New higher-resolution satellite images reveal the Su-57 Felon targeted in a Ukraine strike

Su-57 Felon Targeted In Ukraine Strike Seen In New Higher-Resolution Satellite Images

Recently acquired satellite images from Maxar Technologies, provided by The War Zone, offer a clearer view of the Su-57 Felon, the next-generation fighter that was the target of a Ukrainian drone strike at a Russian airbase. These images reveal three Felons at Akhtubinsk Air Base, Moscow’s most sophisticated warplanes, situated approximately 365 miles from the front lines in Russia, both before and after the attack on June 8. Notably, the images released on Sunday by Ukraine’s Defense Intelligence Directorate (GUR) zoomed in on the specific Felon they reported as damaged. However, these broader before-and-after shots provide more context and a better opportunity for comparative analysis. The aircraft at the center of the new Maxar images is the one identified by Ukraine as damaged, positioned under an incomplete shelter structure. In the image from June 7th, prior to the attack, there’s a faint discoloration near the aircraft on the apron, but no visible scorch marks or craters. Additionally, there’s a painted silhouette of an Su-57 on the apron, a tactic used by the Russians to confuse Ukrainian strike operations. Further details on this strategy can be found in the linked article.

The latest image from Maxar reveals the same Felons positioned on the apron following the June 8 assault. Similar to the GUR image, it displays burn marks and a discernible small crater adjacent to the cockpit on the left side of the central jet. As observed yesterday, the explosion, particularly the shrapnel from such a close blast, would have likely peppered the aircraft with holes and inflicted additional damage. Another scorch mark is visible near the rear of the plane, accompanied by what seems to be a minor impact hole in the concrete. The persistent white spot on the fuselage’s top, just behind the cockpit, remains unidentified. It may be a tarp, possibly concealing damage. The other white, streak-like anomaly originating from the inner wing area is likely due to sun glare. This was also present in the GUR image, which was initially perplexing but now is understandable within the context of the new images that include the surrounding jets.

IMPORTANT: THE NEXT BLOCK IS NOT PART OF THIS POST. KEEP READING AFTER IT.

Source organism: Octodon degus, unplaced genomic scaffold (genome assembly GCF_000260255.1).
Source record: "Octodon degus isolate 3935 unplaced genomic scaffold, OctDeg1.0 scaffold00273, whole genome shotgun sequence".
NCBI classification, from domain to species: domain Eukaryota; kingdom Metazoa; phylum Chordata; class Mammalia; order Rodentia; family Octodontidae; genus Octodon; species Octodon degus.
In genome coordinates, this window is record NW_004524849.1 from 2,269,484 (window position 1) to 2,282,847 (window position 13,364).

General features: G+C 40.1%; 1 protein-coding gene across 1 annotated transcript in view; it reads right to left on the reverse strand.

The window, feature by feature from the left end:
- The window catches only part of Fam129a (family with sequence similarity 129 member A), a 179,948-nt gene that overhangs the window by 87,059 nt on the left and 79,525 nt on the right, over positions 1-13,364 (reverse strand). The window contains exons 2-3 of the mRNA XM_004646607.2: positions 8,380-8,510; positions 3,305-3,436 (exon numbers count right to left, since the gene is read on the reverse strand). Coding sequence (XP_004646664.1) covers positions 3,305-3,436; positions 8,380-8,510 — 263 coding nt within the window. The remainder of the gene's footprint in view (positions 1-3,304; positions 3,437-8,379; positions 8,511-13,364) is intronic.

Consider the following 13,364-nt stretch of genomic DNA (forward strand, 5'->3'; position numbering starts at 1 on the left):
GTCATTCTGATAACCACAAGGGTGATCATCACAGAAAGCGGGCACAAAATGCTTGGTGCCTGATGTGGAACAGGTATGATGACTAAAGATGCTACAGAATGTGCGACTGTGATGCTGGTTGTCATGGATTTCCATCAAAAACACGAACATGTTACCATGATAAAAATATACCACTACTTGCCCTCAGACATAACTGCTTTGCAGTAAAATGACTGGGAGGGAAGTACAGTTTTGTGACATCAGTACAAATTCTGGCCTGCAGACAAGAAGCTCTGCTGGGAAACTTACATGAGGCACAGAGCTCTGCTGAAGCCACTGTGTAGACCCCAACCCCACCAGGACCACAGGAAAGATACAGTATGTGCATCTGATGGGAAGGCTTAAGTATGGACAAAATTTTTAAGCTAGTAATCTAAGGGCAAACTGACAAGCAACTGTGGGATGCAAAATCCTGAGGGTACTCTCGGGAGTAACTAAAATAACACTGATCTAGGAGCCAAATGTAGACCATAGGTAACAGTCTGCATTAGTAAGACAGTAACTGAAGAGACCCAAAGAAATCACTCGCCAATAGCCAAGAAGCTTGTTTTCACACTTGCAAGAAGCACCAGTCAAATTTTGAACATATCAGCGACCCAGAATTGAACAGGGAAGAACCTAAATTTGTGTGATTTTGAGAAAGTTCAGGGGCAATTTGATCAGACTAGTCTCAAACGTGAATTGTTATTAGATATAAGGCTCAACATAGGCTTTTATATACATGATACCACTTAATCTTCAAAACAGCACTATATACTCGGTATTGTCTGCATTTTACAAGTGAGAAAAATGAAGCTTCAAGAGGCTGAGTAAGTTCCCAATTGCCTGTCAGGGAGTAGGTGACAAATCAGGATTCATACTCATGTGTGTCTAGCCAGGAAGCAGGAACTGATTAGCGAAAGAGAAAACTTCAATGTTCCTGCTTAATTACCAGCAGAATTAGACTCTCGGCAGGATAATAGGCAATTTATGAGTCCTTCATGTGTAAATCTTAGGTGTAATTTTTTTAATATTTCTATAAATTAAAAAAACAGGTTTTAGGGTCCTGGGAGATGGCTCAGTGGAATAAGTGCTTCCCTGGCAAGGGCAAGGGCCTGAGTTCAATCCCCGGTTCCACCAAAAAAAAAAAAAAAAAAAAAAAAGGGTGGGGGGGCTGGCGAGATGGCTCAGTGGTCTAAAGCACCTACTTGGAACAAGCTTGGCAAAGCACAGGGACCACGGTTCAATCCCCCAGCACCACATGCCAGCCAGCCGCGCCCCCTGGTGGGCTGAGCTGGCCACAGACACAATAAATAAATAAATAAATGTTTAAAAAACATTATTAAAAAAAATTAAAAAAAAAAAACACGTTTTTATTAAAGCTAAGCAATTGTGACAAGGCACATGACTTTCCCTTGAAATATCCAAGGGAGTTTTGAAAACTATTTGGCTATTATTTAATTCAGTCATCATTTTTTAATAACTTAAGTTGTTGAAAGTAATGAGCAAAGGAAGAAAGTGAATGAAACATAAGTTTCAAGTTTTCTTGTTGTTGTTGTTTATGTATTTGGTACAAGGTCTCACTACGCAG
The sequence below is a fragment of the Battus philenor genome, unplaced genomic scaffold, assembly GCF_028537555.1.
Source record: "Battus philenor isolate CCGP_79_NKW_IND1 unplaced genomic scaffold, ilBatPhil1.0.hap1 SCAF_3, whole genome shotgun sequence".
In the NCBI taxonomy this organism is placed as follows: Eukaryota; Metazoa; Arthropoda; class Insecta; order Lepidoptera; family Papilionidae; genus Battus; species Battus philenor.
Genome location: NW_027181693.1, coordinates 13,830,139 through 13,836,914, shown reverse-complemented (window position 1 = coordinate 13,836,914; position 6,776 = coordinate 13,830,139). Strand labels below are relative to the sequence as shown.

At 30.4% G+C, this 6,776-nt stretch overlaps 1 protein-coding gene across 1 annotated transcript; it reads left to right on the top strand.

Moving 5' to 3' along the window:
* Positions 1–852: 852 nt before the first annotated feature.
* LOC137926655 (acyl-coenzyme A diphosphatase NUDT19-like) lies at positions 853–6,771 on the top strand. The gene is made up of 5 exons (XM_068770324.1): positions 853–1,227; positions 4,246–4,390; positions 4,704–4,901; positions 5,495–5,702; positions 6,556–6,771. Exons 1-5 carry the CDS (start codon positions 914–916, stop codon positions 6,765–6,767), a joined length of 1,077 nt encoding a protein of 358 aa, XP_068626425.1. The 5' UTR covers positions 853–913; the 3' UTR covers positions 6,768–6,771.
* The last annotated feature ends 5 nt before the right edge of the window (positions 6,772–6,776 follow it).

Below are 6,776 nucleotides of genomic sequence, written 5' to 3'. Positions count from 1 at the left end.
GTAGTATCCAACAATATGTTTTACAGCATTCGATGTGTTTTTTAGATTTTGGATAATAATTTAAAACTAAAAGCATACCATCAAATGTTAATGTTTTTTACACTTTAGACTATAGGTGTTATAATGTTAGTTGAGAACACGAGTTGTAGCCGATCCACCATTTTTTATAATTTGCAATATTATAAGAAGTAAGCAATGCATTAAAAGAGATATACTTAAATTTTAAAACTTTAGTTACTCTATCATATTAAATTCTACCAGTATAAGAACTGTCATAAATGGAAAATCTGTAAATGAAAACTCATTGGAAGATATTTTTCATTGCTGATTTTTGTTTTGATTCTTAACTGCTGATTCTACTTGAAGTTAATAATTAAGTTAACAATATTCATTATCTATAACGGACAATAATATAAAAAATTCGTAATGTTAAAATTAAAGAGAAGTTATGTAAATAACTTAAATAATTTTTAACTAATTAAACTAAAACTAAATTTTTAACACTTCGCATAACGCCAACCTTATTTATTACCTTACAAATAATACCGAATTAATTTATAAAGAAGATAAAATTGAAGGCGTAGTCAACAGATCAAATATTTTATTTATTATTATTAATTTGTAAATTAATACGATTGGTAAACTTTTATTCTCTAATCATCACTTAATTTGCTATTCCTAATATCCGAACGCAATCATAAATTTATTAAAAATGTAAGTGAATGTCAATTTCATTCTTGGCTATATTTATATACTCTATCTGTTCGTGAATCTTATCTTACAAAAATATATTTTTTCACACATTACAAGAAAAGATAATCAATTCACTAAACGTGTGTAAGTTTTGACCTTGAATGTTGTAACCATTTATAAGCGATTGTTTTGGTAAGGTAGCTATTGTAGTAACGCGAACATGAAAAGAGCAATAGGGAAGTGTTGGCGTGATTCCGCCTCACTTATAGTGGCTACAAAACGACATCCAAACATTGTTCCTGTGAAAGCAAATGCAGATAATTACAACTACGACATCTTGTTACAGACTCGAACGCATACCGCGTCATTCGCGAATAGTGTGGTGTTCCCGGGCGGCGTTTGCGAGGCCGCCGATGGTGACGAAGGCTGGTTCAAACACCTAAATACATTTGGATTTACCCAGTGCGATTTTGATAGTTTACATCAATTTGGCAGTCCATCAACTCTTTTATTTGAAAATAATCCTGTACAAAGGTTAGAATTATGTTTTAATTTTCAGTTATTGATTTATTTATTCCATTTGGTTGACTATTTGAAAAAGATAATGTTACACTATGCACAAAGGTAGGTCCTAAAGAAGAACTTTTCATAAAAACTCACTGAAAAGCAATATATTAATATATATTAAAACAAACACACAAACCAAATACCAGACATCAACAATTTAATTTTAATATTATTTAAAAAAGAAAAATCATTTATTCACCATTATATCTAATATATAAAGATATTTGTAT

The new images lend credence to the likelihood that the primary Su-57 in question sustained damage. The well-defined crater is in close proximity to the aircraft. Following the attack, the Russian Aerospace Forces-affiliated Fighterbomber Telegram channel vociferously lamented the absence of adequate shelters to protect against drone strikes. This grievance was echoed on Monday by an anonymous Russian colonel with 20 years of service, who demanded an inquiry by the Russian Aerospace Forces and the Department of Military Counterintelligence (DVKR), a unit of the FSB.

«The construction of robust, underground or above-ground reinforced concrete shelters might be beyond your authority,» the colonel continued. «However, considering that our aircraft primarily suffer damage from the fragments resulting from UAV and enemy missile explosions, aluminum hangars or those made from sandwich panels are usually adequate to safeguard the equipment (the cost for one such hangar, measuring 12x6x45 meters, is under 1 million rubles [$11,245]).» The shelters described by the Russian colonel, as previously mentioned, would offer a degree of protection capable of mitigating the impact of low-yield drone strikes and complicating targeting efforts. With increasing grievances during the persistent Ukrainian drone attacks on airbases within Russia, it remains to be seen whether Moscow will step up the protection of its aircraft.